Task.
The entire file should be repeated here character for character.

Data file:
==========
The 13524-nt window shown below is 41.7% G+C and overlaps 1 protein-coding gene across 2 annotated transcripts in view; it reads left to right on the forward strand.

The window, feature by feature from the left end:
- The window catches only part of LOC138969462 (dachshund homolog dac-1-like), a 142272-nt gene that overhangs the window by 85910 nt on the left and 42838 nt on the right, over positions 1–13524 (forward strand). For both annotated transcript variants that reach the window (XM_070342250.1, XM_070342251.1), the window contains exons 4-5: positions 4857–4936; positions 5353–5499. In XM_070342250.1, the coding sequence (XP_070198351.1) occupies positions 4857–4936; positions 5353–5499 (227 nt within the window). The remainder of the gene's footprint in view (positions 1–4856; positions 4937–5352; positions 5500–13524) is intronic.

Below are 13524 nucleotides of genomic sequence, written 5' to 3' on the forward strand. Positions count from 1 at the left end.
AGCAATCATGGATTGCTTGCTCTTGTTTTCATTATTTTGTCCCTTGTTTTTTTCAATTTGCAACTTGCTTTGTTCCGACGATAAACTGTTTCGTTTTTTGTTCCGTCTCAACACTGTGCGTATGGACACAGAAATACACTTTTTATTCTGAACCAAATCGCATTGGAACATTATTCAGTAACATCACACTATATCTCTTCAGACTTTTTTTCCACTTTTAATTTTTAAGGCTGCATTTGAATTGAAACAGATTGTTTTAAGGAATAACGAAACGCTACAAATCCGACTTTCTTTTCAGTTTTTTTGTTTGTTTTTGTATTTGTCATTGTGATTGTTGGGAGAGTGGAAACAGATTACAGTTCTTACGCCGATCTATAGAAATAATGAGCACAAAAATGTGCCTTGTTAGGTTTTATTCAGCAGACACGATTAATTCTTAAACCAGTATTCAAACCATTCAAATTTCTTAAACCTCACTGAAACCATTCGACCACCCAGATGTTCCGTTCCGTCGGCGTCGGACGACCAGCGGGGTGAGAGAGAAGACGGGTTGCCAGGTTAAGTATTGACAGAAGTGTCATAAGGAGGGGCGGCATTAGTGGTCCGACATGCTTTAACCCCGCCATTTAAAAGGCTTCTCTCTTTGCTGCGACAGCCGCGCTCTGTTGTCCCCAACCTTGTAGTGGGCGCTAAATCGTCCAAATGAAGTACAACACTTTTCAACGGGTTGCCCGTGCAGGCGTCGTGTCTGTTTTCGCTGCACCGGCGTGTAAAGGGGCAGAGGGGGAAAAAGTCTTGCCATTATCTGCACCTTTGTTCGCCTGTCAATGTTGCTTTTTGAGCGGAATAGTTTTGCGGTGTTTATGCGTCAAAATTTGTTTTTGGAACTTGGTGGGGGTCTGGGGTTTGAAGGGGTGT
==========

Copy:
The 13524-nt window shown below is 41.7% G+C and overlaps 1 protein-coding gene across 2 annotated transcripts in view; it reads left to right on the forward strand.

The window, feature by feature from the left end:
- The window catches only part of LOC138969462 (dachshund homolog dac-1-like), a 142272-nt gene that overhangs the window by 85910 nt on the left and 42838 nt on the right, over positions 1–13524 (forward strand). For both annotated transcript variants that reach the window (XM_070342250.1, XM_070342251.1), the window contains exons 4-5: positions 4857–4936; positions 5353–5499. In XM_070342250.1, the coding sequence (XP_070198351.1) occupies positions 4857–4936; positions 5353–5499 (227 nt within the window). The remainder of the gene's footprint in view (positions 1–4856; positions 4937–5352; positions 5500–13524) is intronic.

Below are 13524 nucleotides of genomic sequence, written 5' to 3' on the forward strand. Positions count from 1 at the left end.
AGCAATCATGGATTGCTTGCTCTTGTTTTCATTATTTTGTCCCTTGTTTTTTTCAATTTGCAACTTGCTTTGTTCCGACGATAAACTGTTTCGTTTTTTGTTCCGTCTCAACACTGTGCGTATGGACACAGAAATACACTTTTTATTCTGAACCAAATCGCATTGGAACATTATTCAGTAACATCACACTATATCTCTTCAGACTTTTTTTCCACTTTTAATTTTTAAGGCTGCATTTGAATTGAAACAGATTGTTTTAAGGAATAACGAAACGCTACAAATCCGACTTTCTTTTCAGTTTTTTTGTTTGTTTTTGTATTTGTCATTGTGATTGTTGGGAGAGTGGAAACAGATTACAGTTCTTACGCCGATCTATAGAAATAATGAGCACAAAAATGTGCCTTGTTAGGTTTTATTCAGCAGACACGATTAATTCTTAAACCAGTATTCAAACCATTCAAATTTCTTAAACCTCACTGAAACCATTCGACCACCCAGATGTTCCGTTCCGTCGGCGTCGGACGACCAGCGGGGTGAGAGAGAAGACGGGTTGCCAGGTTAAGTATTGACAGAAGTGTCATAAGGAGGGGCGGCATTAGTGGTCCGACATGCTTTAACCCCGCCATTTAAAAGGCTTCTCTCTTTGCTGCGACAGCCGCGCTCTGTTGTCCCCAACCTTGTAGTGGGCGCTAAATCGTCCAAATGAAGTACAACACTTTTCAACGGGTTGCCCGTGCAGGCGTCGTGTCTGTTTTCGCTGCACCGGCGTGTAAAGGGGCAGAGGGGGAAAAAGTCTTGCCATTATCTGCACCTTTGTTCGCCTGTCAATGTTGCTTTTTGAGCGGAATAGTTTTGCGGTGTTTATGCGTCAAAATTTGTTTTTGGAACTTGGTGGGGGTCTGGGGTTTGAAGGGGTGT